What is agroecology?
Agroecology is the science of sustainable farming as well as a political movement that aims to improve the way food is grown and processed globally. Fundamentally, agroecology is about shifting the control of the land, seeds, markets and labour out of the hands of big business and back into the hands of small-scale farmers.
Agroecology in action
Agroecology is not a marginal practice carried out by a handful of farmers. It is already widely practised across Africa and helps to feed millions of people. In many cases the techniques are inexpensive, simple and effective, which means there has been little commercial interest in researching, developing and distributing them. But the evidence is unequivocal. Agroecology can increase food yields, income, employment, agricultural biodiversity, and health and nutrition, and help to mitigate the impacts of climate change.
“Agroecology encourages a holistic approach and the integration of humans, plants, animals and the environment, into a system where all involved help each other and create important relationships which result in healthy people, healthy plants, healthy animals and a healthy environment” Janet Maro, Sustainable Agriculture Tanzania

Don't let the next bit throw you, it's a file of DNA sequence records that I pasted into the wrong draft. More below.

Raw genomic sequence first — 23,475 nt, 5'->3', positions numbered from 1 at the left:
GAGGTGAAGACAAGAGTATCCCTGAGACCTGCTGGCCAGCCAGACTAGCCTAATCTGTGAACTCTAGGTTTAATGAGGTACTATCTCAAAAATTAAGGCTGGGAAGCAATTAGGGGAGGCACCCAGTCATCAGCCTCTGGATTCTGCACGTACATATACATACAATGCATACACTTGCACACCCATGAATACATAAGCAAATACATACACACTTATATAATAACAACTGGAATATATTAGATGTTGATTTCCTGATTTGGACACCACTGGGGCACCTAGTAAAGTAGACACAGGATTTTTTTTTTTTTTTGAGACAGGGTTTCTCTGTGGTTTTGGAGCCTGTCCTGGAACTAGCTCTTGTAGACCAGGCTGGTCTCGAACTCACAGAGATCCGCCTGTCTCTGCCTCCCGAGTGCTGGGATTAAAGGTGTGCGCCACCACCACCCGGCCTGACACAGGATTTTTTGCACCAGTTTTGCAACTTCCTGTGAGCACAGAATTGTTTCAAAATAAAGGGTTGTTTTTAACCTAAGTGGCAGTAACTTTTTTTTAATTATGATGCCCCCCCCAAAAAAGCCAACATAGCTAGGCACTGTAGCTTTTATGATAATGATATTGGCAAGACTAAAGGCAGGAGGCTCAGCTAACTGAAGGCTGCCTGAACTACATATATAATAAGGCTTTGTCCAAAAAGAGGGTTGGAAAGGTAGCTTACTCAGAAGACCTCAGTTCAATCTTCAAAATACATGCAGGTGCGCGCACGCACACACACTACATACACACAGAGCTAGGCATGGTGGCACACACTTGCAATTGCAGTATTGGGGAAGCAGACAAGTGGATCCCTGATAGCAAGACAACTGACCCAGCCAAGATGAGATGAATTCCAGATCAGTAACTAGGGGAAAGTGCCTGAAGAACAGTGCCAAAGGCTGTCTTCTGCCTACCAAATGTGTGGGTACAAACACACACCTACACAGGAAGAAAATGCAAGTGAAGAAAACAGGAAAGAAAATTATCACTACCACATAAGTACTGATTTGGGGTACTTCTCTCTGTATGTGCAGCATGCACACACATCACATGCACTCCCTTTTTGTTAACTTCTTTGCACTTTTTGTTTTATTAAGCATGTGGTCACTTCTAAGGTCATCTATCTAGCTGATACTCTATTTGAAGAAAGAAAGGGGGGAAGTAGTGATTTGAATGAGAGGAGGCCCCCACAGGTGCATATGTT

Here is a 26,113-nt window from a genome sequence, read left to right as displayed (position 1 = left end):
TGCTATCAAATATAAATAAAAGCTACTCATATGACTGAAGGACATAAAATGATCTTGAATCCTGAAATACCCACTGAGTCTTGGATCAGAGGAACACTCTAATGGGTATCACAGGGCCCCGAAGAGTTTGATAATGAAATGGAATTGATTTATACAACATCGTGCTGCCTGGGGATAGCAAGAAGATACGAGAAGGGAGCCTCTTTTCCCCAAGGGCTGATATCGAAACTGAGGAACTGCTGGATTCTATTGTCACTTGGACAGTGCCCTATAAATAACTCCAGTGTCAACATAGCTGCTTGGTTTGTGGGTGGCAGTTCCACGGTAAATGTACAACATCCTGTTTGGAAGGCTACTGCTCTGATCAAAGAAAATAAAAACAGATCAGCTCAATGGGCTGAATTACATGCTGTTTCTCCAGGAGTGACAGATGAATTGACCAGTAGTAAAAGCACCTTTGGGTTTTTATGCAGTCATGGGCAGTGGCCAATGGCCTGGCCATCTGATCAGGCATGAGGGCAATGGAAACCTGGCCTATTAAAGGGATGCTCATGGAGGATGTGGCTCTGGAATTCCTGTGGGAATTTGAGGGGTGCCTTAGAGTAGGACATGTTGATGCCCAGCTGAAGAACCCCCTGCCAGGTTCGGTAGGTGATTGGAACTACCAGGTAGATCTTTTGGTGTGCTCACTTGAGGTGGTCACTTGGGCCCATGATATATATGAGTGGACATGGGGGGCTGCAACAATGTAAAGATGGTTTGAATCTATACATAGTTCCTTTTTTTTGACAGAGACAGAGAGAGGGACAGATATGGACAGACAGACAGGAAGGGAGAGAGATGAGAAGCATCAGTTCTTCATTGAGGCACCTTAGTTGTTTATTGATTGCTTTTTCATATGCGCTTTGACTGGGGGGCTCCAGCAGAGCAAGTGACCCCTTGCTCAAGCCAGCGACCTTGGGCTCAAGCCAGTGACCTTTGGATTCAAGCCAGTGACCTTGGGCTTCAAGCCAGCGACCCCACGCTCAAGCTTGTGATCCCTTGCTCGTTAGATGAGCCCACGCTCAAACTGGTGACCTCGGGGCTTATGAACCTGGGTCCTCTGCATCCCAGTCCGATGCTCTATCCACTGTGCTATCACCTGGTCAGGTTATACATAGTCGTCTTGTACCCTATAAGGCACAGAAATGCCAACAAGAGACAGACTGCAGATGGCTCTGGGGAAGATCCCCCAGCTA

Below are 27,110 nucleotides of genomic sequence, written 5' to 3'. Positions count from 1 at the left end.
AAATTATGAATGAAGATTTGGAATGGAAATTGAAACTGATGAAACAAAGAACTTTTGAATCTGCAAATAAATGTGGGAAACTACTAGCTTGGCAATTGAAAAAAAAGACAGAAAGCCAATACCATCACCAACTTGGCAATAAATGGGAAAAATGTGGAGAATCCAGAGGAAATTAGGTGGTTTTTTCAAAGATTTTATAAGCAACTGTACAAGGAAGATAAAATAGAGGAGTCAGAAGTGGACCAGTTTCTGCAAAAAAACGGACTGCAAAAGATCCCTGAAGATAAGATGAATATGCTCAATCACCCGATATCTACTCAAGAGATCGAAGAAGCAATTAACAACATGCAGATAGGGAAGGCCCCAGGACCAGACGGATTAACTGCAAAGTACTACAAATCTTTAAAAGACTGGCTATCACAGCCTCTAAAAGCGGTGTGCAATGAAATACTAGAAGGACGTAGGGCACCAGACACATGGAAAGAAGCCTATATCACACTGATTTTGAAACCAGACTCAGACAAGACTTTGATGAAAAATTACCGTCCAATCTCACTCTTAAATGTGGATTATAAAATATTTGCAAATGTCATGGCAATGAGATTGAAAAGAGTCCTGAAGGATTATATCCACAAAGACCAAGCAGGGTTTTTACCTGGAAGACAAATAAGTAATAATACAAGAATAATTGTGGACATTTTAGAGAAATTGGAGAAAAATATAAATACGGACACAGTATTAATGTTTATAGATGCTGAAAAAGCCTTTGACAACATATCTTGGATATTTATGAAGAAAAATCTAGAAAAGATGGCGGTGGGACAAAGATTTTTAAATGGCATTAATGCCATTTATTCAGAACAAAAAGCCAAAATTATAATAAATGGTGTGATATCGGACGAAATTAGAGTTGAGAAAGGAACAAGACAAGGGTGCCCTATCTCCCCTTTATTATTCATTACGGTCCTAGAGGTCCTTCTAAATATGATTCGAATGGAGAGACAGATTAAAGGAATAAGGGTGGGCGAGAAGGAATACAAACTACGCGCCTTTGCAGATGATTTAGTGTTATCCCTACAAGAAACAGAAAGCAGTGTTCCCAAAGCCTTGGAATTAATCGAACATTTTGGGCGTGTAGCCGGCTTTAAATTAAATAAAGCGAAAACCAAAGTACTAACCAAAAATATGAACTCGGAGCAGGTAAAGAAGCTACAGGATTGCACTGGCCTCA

For many more examples of agroecology in action, have a look at our short briefing On solid ground: How agroecology can feed Africa, or read our report From the roots up: How agroecology can feed Africa
What can you do?
We need a complete shift in who controls our food system. Power must be taken away from corporations and put back into the hands of the people and communities that produce and consume food. Only a movement of people calling for food sovereignty and agroecology will create this sort of change.
- Call on the UK government to support agroecology instead of corporate-controlled farming in Africa. Check www.globaljustice.org.uk/food for the latest actions
- Join the UK food sovereignty movement www.foodsovereigntynow.org.uk
“The issue seems to be political or ideological rather than evidence or science based. No matter what data is presented, governments and donors influenced by big interests marginalize agroecological approaches focusing on quick-fix, external input intensive ‘solutions’ and proprietary technologies such as transgenic crops and chemical fertilisers. It is time for the international community to recognize that there is no other more viable path to food production in the twenty-first century than agroecology.” Miguel Altieri, Professor of Agroecology at the University of California, Berkeley, USA